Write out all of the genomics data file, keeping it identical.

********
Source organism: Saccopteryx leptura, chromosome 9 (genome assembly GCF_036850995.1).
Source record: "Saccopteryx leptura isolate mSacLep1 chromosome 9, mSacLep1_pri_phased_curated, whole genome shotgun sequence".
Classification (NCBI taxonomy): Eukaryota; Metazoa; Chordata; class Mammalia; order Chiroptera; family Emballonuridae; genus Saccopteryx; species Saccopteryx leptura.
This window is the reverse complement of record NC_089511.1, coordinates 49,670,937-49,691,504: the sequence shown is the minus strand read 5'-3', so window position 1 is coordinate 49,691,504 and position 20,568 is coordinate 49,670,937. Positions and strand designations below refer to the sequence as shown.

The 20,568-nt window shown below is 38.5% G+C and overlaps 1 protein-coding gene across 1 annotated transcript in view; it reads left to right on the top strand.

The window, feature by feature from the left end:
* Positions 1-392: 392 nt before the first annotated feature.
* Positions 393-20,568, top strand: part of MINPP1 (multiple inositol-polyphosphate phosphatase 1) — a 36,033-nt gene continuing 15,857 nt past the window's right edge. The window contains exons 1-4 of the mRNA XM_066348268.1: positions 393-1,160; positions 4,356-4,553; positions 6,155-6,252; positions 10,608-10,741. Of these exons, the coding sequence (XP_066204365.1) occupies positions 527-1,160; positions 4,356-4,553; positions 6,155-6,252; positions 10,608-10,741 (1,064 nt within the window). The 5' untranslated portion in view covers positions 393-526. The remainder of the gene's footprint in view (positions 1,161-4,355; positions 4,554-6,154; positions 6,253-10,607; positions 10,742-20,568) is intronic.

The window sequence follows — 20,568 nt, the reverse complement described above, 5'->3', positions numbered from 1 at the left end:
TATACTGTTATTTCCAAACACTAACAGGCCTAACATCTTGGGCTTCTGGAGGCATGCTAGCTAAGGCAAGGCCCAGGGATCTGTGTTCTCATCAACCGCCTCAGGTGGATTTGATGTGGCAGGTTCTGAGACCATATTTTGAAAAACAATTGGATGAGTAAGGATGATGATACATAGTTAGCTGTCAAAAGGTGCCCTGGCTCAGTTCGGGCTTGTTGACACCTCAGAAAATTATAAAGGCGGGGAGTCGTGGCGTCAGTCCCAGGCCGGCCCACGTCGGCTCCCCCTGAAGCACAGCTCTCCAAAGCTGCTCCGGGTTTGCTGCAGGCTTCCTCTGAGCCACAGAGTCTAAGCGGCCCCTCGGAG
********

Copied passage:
Source organism: Saccopteryx leptura, chromosome 9 (genome assembly GCF_036850995.1).
Source record: "Saccopteryx leptura isolate mSacLep1 chromosome 9, mSacLep1_pri_phased_curated, whole genome shotgun sequence".
Classification (NCBI taxonomy): Eukaryota; Metazoa; Chordata; class Mammalia; order Chiroptera; family Emballonuridae; genus Saccopteryx; species Saccopteryx leptura.
This window is the reverse complement of record NC_089511.1, coordinates 49,670,937-49,691,504: the sequence shown is the minus strand read 5'-3', so window position 1 is coordinate 49,691,504 and position 20,568 is coordinate 49,670,937. Positions and strand designations below refer to the sequence as shown.

The 20,568-nt window shown below is 38.5% G+C and overlaps 1 protein-coding gene across 1 annotated transcript in view; it reads left to right on the top strand.

The window, feature by feature from the left end:
* Positions 1-392: 392 nt before the first annotated feature.
* Positions 393-20,568, top strand: part of MINPP1 (multiple inositol-polyphosphate phosphatase 1) — a 36,033-nt gene continuing 15,857 nt past the window's right edge. The window contains exons 1-4 of the mRNA XM_066348268.1: positions 393-1,160; positions 4,356-4,553; positions 6,155-6,252; positions 10,608-10,741. Of these exons, the coding sequence (XP_066204365.1) occupies positions 527-1,160; positions 4,356-4,553; positions 6,155-6,252; positions 10,608-10,741 (1,064 nt within the window). The 5' untranslated portion in view covers positions 393-526. The remainder of the gene's footprint in view (positions 1,161-4,355; positions 4,554-6,154; positions 6,253-10,607; positions 10,742-20,568) is intronic.

The window sequence follows — 20,568 nt, the reverse complement described above, 5'->3', positions numbered from 1 at the left end:
TATACTGTTATTTCCAAACACTAACAGGCCTAACATCTTGGGCTTCTGGAGGCATGCTAGCTAAGGCAAGGCCCAGGGATCTGTGTTCTCATCAACCGCCTCAGGTGGATTTGATGTGGCAGGTTCTGAGACCATATTTTGAAAAACAATTGGATGAGTAAGGATGATGATACATAGTTAGCTGTCAAAAGGTGCCCTGGCTCAGTTCGGGCTTGTTGACACCTCAGAAAATTATAAAGGCGGGGAGTCGTGGCGTCAGTCCCAGGCCGGCCCACGTCGGCTCCCCCTGAAGCACAGCTCTCCAAAGCTGCTCCGGGTTTGCTGCAGGCTTCCTCTGAGCCACAGAGTCTAAGCGGCCCCTCGGAG